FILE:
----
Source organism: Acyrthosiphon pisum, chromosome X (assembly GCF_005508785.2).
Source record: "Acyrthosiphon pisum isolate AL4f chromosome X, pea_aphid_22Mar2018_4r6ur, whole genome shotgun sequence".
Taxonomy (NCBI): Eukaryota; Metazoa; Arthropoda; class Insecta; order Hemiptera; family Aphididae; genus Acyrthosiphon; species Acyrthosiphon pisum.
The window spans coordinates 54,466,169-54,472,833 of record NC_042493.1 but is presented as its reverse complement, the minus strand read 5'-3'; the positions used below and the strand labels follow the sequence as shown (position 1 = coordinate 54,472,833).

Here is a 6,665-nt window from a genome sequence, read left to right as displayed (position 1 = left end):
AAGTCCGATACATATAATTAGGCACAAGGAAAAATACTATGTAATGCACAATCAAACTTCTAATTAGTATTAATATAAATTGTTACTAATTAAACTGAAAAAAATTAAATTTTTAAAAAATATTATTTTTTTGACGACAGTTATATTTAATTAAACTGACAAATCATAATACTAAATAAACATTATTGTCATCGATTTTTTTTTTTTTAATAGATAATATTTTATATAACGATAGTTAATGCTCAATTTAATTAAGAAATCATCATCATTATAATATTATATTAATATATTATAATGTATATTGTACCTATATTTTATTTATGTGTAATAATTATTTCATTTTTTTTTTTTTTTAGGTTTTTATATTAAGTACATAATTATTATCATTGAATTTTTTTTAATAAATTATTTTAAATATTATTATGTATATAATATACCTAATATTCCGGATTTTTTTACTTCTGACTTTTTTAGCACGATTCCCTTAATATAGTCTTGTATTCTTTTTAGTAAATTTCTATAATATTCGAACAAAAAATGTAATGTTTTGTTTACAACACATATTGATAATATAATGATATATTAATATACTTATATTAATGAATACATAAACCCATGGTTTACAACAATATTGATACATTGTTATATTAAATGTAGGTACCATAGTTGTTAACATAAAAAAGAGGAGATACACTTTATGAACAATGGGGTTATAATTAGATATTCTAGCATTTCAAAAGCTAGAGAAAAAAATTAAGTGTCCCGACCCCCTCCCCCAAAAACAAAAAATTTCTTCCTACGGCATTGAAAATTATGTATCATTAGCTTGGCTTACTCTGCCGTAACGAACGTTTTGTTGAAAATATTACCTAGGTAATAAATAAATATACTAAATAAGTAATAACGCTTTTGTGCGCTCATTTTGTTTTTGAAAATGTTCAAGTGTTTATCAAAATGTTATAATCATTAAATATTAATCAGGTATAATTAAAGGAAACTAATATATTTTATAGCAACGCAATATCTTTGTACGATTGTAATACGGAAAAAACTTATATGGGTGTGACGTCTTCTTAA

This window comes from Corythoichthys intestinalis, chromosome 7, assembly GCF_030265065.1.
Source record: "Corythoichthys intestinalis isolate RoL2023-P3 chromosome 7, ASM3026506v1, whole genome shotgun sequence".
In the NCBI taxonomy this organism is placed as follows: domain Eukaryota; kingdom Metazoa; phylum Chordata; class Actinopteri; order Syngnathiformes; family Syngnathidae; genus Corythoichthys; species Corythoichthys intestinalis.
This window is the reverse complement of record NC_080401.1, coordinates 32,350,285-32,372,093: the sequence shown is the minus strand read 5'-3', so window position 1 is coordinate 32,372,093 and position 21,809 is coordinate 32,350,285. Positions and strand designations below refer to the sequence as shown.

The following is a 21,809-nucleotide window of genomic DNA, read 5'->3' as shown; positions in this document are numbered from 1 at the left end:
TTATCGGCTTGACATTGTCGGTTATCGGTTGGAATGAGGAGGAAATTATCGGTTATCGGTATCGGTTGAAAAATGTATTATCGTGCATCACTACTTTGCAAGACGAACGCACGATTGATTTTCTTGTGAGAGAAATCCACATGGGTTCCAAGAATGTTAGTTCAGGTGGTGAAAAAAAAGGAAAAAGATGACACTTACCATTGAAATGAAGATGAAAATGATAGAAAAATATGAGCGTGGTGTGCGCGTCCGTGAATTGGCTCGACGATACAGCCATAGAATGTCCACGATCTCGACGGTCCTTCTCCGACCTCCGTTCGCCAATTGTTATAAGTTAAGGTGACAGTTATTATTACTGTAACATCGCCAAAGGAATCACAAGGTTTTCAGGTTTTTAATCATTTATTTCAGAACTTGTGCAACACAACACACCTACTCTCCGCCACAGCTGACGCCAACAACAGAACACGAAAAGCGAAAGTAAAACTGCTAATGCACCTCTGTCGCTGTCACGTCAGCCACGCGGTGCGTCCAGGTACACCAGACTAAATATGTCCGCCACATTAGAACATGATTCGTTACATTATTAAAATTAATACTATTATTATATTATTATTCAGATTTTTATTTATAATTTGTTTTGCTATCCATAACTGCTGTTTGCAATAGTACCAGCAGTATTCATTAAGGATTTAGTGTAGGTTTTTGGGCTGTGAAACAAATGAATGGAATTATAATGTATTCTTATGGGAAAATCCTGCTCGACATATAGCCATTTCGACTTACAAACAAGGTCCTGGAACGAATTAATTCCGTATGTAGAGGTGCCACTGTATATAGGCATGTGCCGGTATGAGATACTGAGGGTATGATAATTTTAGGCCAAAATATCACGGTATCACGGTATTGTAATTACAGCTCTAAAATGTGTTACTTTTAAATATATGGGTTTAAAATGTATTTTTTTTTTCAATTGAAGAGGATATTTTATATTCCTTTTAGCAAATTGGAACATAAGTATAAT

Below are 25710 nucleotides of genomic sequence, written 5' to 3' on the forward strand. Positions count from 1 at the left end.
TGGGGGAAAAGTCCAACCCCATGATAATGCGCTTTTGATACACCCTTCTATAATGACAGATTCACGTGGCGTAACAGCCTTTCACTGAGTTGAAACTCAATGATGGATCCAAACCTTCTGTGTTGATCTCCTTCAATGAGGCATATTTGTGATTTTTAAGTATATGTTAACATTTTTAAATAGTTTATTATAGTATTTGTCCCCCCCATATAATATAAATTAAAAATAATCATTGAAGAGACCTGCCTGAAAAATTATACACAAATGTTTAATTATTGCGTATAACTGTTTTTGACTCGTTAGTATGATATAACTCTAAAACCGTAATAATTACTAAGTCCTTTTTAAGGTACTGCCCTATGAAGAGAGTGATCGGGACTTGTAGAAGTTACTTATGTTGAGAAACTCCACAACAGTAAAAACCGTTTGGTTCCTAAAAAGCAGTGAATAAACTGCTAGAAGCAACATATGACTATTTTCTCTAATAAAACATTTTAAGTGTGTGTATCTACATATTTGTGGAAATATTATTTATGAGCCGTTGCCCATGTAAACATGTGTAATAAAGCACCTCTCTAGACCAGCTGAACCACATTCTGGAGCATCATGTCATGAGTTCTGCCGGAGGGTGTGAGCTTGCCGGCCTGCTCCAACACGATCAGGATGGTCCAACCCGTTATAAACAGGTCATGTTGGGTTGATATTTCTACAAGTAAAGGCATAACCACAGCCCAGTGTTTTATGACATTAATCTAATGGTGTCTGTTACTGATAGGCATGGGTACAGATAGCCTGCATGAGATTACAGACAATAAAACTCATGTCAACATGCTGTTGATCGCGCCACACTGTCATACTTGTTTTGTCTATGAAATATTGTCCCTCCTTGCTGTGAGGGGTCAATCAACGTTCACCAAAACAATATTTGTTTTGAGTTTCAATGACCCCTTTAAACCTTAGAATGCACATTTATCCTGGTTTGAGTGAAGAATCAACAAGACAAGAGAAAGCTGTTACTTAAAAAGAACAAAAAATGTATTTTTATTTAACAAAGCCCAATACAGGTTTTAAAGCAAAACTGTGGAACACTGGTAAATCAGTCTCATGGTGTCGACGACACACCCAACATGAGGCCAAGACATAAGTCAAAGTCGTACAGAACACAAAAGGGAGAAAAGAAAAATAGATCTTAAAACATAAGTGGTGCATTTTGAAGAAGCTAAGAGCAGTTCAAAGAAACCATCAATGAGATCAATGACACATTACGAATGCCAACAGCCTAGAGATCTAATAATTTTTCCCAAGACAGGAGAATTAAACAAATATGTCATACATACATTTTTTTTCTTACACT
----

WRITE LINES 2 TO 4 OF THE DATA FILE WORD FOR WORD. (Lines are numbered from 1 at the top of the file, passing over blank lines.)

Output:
Source record: "Acyrthosiphon pisum isolate AL4f chromosome X, pea_aphid_22Mar2018_4r6ur, whole genome shotgun sequence".
Taxonomy (NCBI): Eukaryota; Metazoa; Arthropoda; class Insecta; order Hemiptera; family Aphididae; genus Acyrthosiphon; species Acyrthosiphon pisum.
The window spans coordinates 54,466,169-54,472,833 of record NC_042493.1 but is presented as its reverse complement, the minus strand read 5'-3'; the positions used below and the strand labels follow the sequence as shown (position 1 = coordinate 54,472,833).